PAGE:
Despite reluctance of Germany or Sweden, some countries — Austria, France and the United Kingdom — have either already decided to introduce a digital tax in their own country or are getting ready to do so. France, in particular, hopes to get 500 million euros ($567 million) as a result of the move, while the tax evasion in the country is estimated at billions of euros.
The Netherlands, Austria and Hungary were also among the countries where real taxes paid were significantly lower than the official rates. In Greece and Ireland, in contrast, corporations on average seem to be paying more than they are the standard taxes are.
Ireland actually has more interesting loopholes for large corporations that establish their profit centre on the island: low tax rates attract big corporations, but profits can also be re-exported very easily to tax havens in the Caribbean for example. The Netherlands also has many systems in place to help "creative" lawyers from big corporations to avoid taxation.
‘Way of Life' for Tax Haven Countries
Eric Dor, the director of economic studies at the IESEG School of Management in France’s Lille, recalled that the European Union did not set the task of tax harmonization when it was founded, as a result the systems to "simply allow the company to evade taxes" were created in a number of states, such as Luxembourg, the Netherlands and Ireland.
"Europe or member countries cannot prevent Microsoft from selling you a downloadable program from Ireland, wherever you live, even if only the profit centre is located in Ireland. These profits are then transferred elsewhere. That's why there is a huge difference between Ireland's gross domestic product and its real national income. These locations are artificial," Dor told Sputnik.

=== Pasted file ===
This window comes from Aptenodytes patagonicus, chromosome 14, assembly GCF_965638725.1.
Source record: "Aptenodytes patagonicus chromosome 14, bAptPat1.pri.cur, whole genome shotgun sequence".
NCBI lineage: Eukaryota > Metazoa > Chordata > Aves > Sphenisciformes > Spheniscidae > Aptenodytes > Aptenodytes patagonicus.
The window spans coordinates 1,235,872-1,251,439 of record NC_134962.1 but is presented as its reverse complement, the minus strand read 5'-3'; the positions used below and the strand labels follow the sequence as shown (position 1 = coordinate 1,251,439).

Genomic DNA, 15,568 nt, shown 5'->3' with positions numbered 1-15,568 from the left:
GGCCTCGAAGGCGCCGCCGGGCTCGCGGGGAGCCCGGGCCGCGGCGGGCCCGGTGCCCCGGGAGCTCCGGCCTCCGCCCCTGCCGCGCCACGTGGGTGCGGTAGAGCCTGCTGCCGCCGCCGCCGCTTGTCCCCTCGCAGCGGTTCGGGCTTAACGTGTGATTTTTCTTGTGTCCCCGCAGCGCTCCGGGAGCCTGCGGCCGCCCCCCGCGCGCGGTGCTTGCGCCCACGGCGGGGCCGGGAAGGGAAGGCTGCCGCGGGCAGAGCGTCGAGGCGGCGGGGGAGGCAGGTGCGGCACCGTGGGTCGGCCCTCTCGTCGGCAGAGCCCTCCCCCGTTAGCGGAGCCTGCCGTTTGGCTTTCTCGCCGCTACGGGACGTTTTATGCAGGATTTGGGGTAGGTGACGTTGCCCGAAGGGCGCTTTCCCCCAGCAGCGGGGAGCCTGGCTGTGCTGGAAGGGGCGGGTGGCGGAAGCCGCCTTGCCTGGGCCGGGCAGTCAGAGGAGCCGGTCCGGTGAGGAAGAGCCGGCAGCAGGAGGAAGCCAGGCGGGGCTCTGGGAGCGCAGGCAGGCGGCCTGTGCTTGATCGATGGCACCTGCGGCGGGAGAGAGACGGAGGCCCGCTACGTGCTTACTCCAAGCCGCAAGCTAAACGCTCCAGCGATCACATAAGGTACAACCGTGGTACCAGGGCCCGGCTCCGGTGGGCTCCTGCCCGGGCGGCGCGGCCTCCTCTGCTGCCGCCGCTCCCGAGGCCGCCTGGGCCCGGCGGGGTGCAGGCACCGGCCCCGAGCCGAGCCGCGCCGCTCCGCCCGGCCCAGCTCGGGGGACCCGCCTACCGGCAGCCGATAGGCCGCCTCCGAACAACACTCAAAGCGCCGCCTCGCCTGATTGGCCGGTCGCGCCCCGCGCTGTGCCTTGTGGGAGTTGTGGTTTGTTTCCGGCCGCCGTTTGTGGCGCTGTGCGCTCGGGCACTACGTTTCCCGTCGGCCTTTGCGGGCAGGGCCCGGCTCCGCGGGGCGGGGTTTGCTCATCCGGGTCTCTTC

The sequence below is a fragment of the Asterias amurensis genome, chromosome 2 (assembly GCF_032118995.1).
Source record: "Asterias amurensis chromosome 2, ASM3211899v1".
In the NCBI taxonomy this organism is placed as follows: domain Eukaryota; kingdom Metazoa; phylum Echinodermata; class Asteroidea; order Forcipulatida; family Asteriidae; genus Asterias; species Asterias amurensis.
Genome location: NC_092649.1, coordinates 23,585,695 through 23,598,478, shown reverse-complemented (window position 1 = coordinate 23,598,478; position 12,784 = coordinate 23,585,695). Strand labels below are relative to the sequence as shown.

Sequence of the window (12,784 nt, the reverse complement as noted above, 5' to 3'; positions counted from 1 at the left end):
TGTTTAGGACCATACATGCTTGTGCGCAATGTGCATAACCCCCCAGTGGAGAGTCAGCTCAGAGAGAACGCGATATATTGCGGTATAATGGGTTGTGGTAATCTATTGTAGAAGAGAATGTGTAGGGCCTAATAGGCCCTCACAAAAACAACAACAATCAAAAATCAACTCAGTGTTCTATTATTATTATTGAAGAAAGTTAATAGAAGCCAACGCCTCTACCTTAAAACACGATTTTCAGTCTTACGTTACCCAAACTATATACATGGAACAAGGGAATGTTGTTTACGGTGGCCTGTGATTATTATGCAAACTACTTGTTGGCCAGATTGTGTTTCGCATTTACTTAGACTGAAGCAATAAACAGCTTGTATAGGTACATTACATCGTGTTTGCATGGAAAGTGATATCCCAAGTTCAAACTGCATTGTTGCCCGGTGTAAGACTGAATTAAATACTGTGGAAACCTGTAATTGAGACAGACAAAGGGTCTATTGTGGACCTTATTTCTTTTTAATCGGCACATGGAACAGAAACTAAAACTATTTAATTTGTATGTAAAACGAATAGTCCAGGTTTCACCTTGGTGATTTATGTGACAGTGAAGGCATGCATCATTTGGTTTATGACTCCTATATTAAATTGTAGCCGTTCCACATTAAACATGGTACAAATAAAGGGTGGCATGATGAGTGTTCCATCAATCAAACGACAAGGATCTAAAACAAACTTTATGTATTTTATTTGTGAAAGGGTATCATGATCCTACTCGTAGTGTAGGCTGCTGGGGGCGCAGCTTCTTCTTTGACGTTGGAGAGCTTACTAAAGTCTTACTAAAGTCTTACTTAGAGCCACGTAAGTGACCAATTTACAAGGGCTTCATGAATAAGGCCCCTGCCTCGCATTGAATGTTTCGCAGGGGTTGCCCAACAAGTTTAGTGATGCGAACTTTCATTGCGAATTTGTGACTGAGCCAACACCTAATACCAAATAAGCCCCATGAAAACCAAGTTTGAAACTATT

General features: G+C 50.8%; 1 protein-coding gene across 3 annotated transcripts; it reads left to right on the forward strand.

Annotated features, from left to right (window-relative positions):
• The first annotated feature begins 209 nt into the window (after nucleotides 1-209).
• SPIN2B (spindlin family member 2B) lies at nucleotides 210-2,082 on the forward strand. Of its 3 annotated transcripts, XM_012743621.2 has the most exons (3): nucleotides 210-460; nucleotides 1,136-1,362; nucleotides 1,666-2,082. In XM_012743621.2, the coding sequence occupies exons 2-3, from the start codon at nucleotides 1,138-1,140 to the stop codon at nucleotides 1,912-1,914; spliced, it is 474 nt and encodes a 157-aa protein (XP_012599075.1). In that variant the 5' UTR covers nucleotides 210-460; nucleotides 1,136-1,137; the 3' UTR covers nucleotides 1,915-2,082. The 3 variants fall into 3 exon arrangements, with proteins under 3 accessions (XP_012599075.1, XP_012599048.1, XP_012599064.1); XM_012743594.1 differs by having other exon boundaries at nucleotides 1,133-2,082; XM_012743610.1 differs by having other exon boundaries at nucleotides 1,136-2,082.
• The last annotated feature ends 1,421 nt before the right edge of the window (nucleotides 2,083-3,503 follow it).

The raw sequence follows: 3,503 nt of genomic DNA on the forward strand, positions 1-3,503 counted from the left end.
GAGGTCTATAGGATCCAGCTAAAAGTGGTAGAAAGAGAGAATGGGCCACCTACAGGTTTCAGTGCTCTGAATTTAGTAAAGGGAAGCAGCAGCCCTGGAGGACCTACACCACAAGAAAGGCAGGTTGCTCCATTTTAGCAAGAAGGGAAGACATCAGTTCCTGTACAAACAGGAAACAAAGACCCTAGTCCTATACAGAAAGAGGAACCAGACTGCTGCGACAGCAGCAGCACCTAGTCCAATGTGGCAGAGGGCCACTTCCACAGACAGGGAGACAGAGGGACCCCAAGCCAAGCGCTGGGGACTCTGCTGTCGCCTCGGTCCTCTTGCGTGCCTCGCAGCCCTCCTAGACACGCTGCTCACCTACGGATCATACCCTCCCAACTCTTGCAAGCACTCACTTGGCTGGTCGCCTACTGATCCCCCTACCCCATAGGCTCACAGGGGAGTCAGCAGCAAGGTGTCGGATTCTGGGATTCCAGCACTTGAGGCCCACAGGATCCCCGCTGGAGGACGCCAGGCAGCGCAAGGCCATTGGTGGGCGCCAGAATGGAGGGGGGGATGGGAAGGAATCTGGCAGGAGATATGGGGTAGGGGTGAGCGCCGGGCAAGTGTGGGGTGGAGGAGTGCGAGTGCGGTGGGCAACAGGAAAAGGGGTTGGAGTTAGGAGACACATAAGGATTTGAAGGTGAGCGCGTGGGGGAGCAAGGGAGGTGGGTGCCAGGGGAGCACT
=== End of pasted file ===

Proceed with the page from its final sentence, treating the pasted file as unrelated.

Though the EU countries have recently made some progress in exchanging tax information, it will still take much time to harmonize the systems since for some countries that host multinational corporations "it's a way of life," according to the expert.
"There has been some progress, such as mutual tax information, between Luxembourg, Belgium, France and Germany for example, but a lot of water will come under the bridges before real tax harmonization can be seen. For small countries like Luxembourg, Malta, Cyprus or Ireland, it's a way of life. Why do all ocean ships purchases in Europe pass through Malta? Guess!" he argued.
Dor added that some countries that do not benefit from the current system "try to get away from economic decline with a tax incentive" by introducing compensatory transfers "in exchange for abandoning fiscal niches for example."
Same Situation in US
Thanks to loopholes and tax-minimization strategies, few large corporations actually pay the official rate of 35 percent in the United States. Among half of the top 500 companies that were regularly profitable between 2008 and 2015, the real federal income tax rate was 21.2 percent over that eight-year period, according to a study from the Washington D.C.-based Institute on Taxation and Economic Policy.
General Electric (GE) and Priceline.com (PCLN) for example, paid strictly no federal income taxes during that time.
Apple, in turn, is estimated to be sitting on an offshore cash pile of some 221 billion euros, according to the Panama Papers investigation. It may be, for a good part, money that should have been paid in taxes, if Apple’s army of lawyers had not been so efficient in finding loopholes in the system.